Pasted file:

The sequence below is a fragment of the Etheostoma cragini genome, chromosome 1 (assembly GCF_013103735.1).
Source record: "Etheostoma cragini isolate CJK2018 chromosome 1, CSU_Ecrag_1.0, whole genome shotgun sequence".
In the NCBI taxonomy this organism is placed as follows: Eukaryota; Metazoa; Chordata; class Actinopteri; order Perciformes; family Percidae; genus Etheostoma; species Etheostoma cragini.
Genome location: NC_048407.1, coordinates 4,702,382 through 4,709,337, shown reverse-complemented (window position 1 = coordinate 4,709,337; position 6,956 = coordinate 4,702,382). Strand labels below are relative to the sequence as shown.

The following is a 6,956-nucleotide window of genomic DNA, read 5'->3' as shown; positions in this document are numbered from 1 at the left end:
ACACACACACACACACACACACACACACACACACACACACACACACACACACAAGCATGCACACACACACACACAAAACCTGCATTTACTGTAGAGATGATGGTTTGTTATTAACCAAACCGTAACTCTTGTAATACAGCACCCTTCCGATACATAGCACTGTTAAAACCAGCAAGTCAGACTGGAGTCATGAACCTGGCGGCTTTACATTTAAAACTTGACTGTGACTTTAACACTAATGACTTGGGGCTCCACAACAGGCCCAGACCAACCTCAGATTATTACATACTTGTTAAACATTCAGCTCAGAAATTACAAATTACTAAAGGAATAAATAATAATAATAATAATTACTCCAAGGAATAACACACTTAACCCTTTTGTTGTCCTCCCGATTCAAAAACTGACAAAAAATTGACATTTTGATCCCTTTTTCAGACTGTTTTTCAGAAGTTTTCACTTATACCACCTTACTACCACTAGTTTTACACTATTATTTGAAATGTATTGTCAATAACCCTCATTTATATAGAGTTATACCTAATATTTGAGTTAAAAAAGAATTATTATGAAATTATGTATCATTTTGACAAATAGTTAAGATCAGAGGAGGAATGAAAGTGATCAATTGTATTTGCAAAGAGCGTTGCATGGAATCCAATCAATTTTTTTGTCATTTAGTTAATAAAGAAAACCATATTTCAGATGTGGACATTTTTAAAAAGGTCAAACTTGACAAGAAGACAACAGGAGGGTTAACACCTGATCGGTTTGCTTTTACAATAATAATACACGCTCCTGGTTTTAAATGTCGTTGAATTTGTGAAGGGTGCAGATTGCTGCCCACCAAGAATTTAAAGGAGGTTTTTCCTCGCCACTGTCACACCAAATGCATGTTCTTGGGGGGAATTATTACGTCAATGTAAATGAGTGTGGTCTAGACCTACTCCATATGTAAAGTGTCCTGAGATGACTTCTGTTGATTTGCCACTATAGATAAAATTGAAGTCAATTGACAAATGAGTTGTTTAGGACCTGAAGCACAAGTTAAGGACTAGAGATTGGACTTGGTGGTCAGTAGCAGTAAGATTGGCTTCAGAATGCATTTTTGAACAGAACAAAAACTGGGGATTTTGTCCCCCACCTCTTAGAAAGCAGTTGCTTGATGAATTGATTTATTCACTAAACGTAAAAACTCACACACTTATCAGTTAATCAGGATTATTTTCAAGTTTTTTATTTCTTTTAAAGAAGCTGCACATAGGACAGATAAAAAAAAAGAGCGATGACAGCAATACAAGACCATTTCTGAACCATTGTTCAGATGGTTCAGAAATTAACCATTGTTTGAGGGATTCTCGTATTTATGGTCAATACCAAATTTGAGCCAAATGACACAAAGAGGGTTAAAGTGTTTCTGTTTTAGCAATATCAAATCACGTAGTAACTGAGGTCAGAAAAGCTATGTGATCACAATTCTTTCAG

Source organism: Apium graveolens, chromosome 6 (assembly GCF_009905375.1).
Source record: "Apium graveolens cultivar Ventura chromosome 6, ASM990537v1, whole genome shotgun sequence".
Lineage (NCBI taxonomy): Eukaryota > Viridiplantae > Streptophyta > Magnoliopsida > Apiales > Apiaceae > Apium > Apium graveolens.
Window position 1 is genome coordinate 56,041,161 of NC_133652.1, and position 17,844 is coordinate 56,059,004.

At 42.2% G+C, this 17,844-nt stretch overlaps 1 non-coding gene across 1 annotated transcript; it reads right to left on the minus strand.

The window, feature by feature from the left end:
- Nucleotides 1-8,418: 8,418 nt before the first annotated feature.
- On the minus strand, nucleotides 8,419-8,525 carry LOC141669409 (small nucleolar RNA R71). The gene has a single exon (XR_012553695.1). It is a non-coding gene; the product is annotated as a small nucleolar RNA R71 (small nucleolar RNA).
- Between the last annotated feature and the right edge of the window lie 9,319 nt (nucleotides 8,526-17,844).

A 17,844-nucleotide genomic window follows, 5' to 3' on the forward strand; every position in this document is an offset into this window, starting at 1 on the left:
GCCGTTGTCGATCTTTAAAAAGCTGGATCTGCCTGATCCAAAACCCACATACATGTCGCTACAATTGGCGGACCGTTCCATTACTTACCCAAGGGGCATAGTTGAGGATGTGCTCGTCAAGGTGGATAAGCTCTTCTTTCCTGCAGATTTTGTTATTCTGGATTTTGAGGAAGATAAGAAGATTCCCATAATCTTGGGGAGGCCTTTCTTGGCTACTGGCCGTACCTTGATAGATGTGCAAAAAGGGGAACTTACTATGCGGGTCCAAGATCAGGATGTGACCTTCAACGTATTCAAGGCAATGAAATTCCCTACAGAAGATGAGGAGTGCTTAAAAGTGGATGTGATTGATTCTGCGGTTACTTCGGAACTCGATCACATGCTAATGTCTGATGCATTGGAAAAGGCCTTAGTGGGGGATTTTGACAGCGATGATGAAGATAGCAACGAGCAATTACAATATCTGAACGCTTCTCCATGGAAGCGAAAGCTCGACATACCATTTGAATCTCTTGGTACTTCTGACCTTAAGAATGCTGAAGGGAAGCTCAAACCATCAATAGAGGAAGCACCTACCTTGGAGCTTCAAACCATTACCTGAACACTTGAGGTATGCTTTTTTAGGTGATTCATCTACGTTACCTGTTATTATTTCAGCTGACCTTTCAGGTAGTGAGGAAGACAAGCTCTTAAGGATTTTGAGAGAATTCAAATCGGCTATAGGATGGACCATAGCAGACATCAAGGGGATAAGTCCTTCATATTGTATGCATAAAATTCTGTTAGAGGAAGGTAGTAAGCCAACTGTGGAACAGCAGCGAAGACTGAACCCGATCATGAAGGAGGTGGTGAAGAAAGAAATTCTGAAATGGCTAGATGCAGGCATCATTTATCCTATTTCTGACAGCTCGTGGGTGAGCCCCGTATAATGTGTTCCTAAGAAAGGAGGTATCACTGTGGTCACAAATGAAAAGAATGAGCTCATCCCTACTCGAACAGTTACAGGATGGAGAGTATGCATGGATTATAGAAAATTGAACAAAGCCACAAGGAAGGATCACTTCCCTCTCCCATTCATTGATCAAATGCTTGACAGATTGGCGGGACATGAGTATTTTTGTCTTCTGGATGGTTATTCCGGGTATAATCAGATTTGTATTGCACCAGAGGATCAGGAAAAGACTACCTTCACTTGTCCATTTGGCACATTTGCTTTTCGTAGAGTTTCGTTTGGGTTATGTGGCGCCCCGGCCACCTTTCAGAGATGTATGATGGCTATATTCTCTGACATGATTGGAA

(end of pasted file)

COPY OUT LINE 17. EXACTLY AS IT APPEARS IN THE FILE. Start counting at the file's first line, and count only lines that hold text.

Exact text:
GCCGTTGTCGATCTTTAAAAAGCTGGATCTGCCTGATCCAAAACCCACATACATGTCGCTACAATTGGCGGACCGTTCCATTACTTACCCAAGGGGCATAGTTGAGGATGTGCTCGTCAAGGTGGATAAGCTCTTCTTTCCTGCAGATTTTGTTATTCTGGATTTTGAGGAAGATAAGAAGATTCCCATAATCTTGGGGAGGCCTTTCTTGGCTACTGGCCGTACCTTGATAGATGTGCAAAAAGGGGAACTTACTATGCGGGTCCAAGATCAGGATGTGACCTTCAACGTATTCAAGGCAATGAAATTCCCTACAGAAGATGAGGAGTGCTTAAAAGTGGATGTGATTGATTCTGCGGTTACTTCGGAACTCGATCACATGCTAATGTCTGATGCATTGGAAAAGGCCTTAGTGGGGGATTTTGACAGCGATGATGAAGATAGCAACGAGCAATTACAATATCTGAACGCTTCTCCATGGAAGCGAAAGCTCGACATACCATTTGAATCTCTTGGTACTTCTGACCTTAAGAATGCTGAAGGGAAGCTCAAACCATCAATAGAGGAAGCACCTACCTTGGAGCTTCAAACCATTACCTGAACACTTGAGGTATGCTTTTTTAGGTGATTCATCTACGTTACCTGTTATTATTTCAGCTGACCTTTCAGGTAGTGAGGAAGACAAGCTCTTAAGGATTTTGAGAGAATTCAAATCGGCTATAGGATGGACCATAGCAGACATCAAGGGGATAAGTCCTTCATATTGTATGCATAAAATTCTGTTAGAGGAAGGTAGTAAGCCAACTGTGGAACAGCAGCGAAGACTGAACCCGATCATGAAGGAGGTGGTGAAGAAAGAAATTCTGAAATGGCTAGATGCAGGCATCATTTATCCTATTTCTGACAGCTCGTGGGTGAGCCCCGTATAATGTGTTCCTAAGAAAGGAGGTATCACTGTGGTCACAAATGAAAAGAATGAGCTCATCCCTACTCGAACAGTTACAGGATGGAGAGTATGCATGGATTATAGAAAATTGAACAAAGCCACAAGGAAGGATCACTTCCCTCTCCCATTCATTGATCAAATGCTTGACAGATTGGCGGGACATGAGTATTTTTGTCTTCTGGATGGTTATTCCGGGTATAATCAGATTTGTATTGCACCAGAGGATCAGGAAAAGACTACCTTCACTTGTCCATTTGGCACATTTGCTTTTCGTAGAGTTTCGTTTGGGTTATGTGGCGCCCCGGCCACCTTTCAGAGATGTATGATGGCTATATTCTCTGACATGATTGGAA